Performance Comparisons with 3DMark
It should come as no shock
that we are big gamers around here, and were
interested in seeing the 3D performance, both in synthetic
tests, and in real-world scenarios. For the first round
tests, we chose MadOnion's 3DMark 2001 SE. It
generates a score after rendering scenes and measuring
performance using the MaxFX game engine, found in Remedy's
popular game Max Payne. We ran
two series of tests, one at 800x600 with 32-bit color and
again at 1024x768x32, both times with all other program
settings left at their defaults.
These were some great scores;
obviously pairing an i845PE board with a GeForce 4 card is
going to equate to some great gaming experiences. The
Gigabyte 8PE667 put up the top scores, breaking 14,000 at
stock speed, and 16,000 when overclocked. The Abit
BE7 followed next, roughly 300 points behind, or about 3%.
Bringing up the rear was the MSI 845PE Max2, 550 points
behind the Gigabyte board, which equated to just over a 4%
The differences we saw at
1024x768 were much less than what we saw at 800x600, at
least at default FSB frequencies. All three boards came within
160 points of each other. The Gigabyte board put up
the top numbers again. Overclocking the three boards
seemed to have the effect of doubling the differences
between the scores.
Performance Comparisons with Comanche
gaming for you grunts
Another popular DirectX
benchmarking program is Novalogic's Comanche 4 Demo. Since
this benchmark is more CPU dependant than other games, we
can get a good feel for the overall system performance by
comparing the benchmarked results.
The differences here were
slight, and would not even be noticed during normal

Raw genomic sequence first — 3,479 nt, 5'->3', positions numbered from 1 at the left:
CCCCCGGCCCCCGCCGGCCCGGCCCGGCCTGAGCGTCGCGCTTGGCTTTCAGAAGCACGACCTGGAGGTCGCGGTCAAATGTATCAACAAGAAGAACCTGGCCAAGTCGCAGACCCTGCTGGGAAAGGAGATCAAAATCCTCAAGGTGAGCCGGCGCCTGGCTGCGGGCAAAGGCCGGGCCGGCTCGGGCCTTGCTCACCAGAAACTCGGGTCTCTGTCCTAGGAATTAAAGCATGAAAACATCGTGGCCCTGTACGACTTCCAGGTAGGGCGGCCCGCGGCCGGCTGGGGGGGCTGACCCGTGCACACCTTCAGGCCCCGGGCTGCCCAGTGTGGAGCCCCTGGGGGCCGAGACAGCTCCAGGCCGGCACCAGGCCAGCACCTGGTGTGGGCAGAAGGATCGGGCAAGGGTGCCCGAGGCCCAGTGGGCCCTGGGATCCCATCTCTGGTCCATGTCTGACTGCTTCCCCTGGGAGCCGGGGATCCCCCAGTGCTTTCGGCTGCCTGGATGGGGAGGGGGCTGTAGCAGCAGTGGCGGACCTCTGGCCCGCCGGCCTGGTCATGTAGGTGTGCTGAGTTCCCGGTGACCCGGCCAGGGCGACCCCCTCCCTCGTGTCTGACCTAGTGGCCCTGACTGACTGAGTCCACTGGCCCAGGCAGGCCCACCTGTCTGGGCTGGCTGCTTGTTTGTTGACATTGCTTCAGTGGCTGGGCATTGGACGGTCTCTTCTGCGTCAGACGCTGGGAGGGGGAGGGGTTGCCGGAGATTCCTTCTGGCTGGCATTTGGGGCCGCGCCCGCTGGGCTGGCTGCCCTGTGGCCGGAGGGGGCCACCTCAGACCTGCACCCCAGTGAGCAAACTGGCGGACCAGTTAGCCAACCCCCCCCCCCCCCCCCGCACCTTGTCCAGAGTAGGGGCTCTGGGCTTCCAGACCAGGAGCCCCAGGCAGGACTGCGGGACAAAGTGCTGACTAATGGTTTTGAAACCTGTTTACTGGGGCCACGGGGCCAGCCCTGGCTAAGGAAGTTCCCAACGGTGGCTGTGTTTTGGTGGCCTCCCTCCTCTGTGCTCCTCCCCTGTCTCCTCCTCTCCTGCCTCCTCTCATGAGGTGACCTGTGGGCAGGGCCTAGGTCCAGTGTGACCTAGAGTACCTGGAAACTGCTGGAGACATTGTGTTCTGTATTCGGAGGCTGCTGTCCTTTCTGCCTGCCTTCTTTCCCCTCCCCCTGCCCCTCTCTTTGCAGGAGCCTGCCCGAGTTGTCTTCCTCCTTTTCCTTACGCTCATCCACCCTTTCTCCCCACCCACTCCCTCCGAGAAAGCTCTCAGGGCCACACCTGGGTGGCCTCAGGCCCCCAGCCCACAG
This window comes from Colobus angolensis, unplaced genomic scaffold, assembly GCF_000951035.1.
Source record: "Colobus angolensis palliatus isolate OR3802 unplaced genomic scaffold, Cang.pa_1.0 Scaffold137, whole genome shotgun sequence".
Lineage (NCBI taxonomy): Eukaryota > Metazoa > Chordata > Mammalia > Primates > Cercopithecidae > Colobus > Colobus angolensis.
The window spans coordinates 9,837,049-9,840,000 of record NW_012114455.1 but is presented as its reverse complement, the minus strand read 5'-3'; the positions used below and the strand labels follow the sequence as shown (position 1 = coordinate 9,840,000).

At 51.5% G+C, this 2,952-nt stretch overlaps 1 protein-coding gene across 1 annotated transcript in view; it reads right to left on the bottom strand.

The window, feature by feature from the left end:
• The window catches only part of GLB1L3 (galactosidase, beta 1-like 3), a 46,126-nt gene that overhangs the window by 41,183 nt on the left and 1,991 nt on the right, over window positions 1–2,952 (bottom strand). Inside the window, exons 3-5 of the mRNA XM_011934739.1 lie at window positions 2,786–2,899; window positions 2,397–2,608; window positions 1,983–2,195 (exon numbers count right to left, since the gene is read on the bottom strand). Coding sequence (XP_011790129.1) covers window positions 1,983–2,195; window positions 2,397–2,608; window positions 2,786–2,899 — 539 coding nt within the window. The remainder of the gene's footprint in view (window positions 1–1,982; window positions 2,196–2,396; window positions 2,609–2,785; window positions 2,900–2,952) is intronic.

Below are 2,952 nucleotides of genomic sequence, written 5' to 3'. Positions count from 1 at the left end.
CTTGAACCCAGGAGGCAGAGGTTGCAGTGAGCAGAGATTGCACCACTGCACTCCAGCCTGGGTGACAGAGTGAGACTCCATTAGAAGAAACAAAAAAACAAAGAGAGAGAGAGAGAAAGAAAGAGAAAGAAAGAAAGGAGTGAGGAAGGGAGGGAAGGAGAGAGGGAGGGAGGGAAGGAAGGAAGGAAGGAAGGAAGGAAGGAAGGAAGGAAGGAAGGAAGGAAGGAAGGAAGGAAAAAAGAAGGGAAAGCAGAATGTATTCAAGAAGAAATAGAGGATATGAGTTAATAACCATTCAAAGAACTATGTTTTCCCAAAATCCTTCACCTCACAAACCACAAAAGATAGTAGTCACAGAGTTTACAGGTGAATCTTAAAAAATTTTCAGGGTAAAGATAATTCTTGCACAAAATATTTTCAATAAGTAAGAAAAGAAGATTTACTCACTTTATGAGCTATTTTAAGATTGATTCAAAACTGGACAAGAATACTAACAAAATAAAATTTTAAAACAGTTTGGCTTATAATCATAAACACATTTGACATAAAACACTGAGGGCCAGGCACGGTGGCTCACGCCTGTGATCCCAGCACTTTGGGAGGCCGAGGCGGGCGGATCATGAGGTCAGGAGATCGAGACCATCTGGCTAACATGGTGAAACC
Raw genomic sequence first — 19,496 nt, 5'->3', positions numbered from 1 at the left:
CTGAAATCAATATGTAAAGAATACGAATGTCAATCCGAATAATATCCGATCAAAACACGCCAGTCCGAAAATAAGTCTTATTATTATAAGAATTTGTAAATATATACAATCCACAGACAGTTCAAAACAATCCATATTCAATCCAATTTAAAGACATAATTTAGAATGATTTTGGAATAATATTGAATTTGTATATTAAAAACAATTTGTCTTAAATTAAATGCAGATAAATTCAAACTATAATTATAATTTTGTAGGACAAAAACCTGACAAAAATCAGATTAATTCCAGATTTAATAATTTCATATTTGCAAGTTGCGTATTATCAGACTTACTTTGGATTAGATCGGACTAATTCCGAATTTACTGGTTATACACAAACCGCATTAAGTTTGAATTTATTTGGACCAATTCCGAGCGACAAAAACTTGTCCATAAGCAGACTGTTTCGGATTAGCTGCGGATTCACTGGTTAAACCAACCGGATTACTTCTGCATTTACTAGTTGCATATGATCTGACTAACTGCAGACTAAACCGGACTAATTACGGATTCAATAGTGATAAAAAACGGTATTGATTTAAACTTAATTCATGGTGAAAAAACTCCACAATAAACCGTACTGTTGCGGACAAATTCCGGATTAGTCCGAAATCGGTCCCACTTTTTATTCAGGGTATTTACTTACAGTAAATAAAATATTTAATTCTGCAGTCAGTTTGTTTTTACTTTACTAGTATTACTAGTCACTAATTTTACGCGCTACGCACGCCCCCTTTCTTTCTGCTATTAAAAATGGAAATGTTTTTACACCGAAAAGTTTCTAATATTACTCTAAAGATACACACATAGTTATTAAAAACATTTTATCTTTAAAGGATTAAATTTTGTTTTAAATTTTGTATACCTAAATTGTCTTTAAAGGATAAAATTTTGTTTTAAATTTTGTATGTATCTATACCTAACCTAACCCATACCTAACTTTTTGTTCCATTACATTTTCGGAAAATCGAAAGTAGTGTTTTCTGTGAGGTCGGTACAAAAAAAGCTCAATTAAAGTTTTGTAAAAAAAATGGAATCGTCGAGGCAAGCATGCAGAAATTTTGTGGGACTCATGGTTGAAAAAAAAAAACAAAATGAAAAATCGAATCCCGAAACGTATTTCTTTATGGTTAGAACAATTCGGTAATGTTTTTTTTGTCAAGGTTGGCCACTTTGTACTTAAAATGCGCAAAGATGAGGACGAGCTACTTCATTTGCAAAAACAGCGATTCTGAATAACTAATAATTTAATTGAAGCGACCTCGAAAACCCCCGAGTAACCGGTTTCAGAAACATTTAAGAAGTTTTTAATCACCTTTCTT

game play. What we saw here was only a 1 frame per
second difference between the lowest score (MSI) and the
highest score (Gigabyte) at normal speed, and 3 FPS after
overclocking the boards. The benefits of reaching a
relatively high overclock are shown here, as we got an
increase around 15-20% in performance.
Performance Comparisons with Quake 3
Next, we used Quake 3's built
in Timedemo with the display
settings set to their minimums at a screen resolution of
640x480x16 for the Low Quality graphs and then chose
1024x768 with 32-bit color for the High Quality tests.
By using these minimal settings, the impact the
video card has on the performance of the game is reduced.
With the display settings calibrated in this manner, the
ability of the game to tax the video card is virtually
eliminated, allowing the benchmark to focus almost solely
on CPU and memory performance.
At the lowest settings, the
MSI board pumped out close to 320 frames per second.
The Abit board came in second with almost 325FPS, 5 frames
more than the MSI. The Gigabyte board came out on
top at 332FPS. At 168MHz, the Gigabyte 8PE667 board
produced the highest score we had seen to date for Quake
3, just missing 400 frames per second!
The scores were closer between
the Abit and Gigabyte board in this round of testing, but
the MSI board got left behind. Overclocking the
boards resulted in a 10% increase in gaming performance
across the board (no pun intended).
Time for the